• Results of logging technology are retrieved and interpreted to resolve irregularities in the water supply system.
  • Given a sketch of a water tower or reservoir, different technologies used to inform or measure the performance of water towers and reservoirs are explained.

    Associated Assessment Criteria for Exit Level Outcome 5:
  • Data relating to water infrastructure is obtained and analysed to determine infrastructure needs and classified in terms of new, refurbishment, maintenance or upgrading of infrastructure.
  • Details on the conditions of the water infrastructure, pipe age, burst history, and pump performance are provided to ensure a more holistic understanding of the system.
  • Water infrastructure projects are prioritised according to identified needs.
  • Given a case scenario, a project proposal is compiled and it includes details such as resources, budgets, recommendations and presented to the relevant stakeholders for approval.
  • Given case study, various elements and steps are considered in conducting a feasibility study are outlined and indicators are related to water consumption, infrastructure conditions, costs, and water quality in a given scenario.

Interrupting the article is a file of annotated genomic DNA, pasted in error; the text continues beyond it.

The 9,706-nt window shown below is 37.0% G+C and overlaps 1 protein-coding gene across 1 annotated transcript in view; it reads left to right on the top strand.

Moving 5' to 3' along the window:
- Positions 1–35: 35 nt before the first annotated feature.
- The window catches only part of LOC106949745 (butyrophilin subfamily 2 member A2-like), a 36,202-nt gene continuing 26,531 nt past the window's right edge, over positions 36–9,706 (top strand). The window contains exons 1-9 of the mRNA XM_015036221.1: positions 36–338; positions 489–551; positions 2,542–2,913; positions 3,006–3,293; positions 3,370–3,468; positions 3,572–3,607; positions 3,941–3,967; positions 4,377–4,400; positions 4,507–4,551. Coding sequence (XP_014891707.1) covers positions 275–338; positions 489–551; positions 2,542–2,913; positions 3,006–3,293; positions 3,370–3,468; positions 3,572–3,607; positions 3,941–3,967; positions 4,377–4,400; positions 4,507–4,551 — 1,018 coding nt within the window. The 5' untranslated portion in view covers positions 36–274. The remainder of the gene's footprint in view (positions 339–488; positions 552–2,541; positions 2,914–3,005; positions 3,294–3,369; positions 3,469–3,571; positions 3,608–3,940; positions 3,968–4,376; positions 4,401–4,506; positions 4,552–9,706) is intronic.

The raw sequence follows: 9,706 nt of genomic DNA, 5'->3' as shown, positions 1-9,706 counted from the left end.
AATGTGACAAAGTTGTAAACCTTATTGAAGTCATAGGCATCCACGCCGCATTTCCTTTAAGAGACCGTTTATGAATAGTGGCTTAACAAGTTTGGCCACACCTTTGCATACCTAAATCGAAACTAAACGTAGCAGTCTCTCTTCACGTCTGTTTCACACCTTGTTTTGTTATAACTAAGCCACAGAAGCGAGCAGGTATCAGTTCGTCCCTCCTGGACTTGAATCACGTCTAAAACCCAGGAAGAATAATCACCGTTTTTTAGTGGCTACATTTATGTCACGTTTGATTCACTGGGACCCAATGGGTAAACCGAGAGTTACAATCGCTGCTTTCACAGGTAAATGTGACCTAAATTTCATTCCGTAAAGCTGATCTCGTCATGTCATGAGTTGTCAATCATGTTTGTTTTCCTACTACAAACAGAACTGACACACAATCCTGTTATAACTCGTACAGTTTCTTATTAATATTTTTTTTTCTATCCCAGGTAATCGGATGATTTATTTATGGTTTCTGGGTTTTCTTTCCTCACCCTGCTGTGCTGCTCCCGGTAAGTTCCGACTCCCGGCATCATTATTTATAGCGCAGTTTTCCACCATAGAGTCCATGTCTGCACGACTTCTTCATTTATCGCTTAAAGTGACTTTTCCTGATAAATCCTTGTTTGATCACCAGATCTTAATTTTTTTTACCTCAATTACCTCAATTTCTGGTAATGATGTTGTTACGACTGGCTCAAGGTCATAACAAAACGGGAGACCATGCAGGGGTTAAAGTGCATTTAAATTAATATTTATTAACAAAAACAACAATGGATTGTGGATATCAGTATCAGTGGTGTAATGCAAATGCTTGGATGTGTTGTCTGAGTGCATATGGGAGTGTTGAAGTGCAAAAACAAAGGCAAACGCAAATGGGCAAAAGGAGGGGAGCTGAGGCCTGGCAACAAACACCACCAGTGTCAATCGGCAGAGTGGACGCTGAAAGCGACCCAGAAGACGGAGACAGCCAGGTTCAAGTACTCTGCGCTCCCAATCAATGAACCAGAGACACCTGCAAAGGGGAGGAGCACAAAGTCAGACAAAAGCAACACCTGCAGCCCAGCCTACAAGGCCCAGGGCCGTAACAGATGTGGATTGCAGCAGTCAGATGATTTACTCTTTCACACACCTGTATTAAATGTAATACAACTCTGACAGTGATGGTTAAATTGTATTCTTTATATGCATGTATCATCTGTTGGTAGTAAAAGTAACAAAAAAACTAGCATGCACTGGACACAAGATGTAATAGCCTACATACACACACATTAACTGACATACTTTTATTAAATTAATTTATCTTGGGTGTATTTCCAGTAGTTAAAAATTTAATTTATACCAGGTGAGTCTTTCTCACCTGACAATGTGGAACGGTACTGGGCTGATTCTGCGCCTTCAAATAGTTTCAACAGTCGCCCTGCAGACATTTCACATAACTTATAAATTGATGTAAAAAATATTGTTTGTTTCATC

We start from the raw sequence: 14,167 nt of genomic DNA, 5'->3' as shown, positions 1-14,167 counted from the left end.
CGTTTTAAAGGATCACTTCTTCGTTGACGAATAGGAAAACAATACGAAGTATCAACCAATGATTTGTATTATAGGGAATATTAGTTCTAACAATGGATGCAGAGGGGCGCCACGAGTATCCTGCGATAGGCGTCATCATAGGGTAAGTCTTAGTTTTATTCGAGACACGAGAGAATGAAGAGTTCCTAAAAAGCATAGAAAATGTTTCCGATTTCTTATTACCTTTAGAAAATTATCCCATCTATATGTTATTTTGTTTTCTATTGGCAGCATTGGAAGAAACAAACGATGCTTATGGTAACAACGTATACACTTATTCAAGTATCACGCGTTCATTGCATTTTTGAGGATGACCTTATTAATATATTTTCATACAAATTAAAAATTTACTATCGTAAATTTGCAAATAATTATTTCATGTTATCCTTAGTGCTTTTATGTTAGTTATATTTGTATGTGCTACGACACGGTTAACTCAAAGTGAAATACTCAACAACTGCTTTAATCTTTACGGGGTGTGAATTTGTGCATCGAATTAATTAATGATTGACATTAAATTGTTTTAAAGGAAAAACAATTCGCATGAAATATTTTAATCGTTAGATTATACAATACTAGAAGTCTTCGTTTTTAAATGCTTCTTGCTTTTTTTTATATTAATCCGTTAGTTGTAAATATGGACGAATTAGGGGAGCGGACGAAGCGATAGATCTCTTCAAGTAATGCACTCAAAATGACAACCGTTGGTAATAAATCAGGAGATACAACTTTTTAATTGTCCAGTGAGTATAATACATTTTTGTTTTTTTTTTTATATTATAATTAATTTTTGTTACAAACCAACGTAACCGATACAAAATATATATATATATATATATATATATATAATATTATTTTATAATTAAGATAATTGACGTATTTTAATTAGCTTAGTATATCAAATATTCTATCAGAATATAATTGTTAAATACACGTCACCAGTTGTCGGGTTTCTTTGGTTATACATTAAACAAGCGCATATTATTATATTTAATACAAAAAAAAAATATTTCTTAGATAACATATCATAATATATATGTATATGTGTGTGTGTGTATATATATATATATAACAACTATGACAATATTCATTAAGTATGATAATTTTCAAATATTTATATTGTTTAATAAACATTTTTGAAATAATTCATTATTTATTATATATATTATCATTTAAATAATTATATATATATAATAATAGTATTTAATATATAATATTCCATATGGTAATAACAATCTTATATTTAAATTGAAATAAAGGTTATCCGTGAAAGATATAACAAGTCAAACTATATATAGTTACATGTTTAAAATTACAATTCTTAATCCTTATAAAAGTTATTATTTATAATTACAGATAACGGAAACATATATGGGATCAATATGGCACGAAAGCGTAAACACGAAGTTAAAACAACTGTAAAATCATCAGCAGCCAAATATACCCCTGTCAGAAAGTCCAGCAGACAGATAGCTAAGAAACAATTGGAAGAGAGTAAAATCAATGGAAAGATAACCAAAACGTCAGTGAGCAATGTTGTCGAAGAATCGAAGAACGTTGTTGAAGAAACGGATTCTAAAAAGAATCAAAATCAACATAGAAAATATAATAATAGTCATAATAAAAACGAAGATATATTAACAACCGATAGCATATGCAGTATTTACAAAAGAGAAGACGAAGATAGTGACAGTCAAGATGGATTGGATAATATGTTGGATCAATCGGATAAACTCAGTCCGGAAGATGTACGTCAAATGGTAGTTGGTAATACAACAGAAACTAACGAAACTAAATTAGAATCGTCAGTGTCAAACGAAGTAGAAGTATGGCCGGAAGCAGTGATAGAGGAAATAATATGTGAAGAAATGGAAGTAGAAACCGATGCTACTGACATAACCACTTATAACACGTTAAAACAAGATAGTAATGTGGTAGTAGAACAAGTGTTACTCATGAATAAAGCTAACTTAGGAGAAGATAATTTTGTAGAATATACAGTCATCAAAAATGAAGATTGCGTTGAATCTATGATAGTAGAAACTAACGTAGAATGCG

• The importance of exercising oversight in the implementation of water infrastructure projects is explained in relation to hand-over and commissioning the project.

    Integrated Assessment:
    Integrated Formative Assessment:
    The skills development provider will use the curriculum to guide them on the stipulated internal assessment criteria and weighting. They will also apply the scope of practical skills and applied knowledge as stipulated by the internal assessment criteria. This formative assessment leads to entrance into the integrated external summative assessment.

    Integrated Summative Assessment:
    An external integrated summative assessment, conducted through the relevant Quality Council for Trades and Occupations (QCTO) Assessment Quality Partner is required for the issuing of this qualification. The external integrated summative assessment will focus on the Exit Level Outcomes and Associated Assessment Criteria. 

    This qualification is aligned to international norms and standards in water regulation (e.g. the Southern African Development Community (SADC) Revised Protocol on Shared Watercourses which is linked to the Helsinki Rules on the Uses of the Waters of International Rivers). A comparison was conducted in countries with best practice on water infrastructure asset management training and development at international and regional levels. The comparison focused on countries with qualifications frameworks, professional development programmes, learning programmes, apprenticeships and short courses targeting water infrastructure managers. Countries searched included Australia and the United States of America. The results of the search in all the countries visited indicate that there are no qualifications on water infrastructure asset management at the level of this qualification other than short certificate courses with the duration ranging from 6 days to 10 weeks.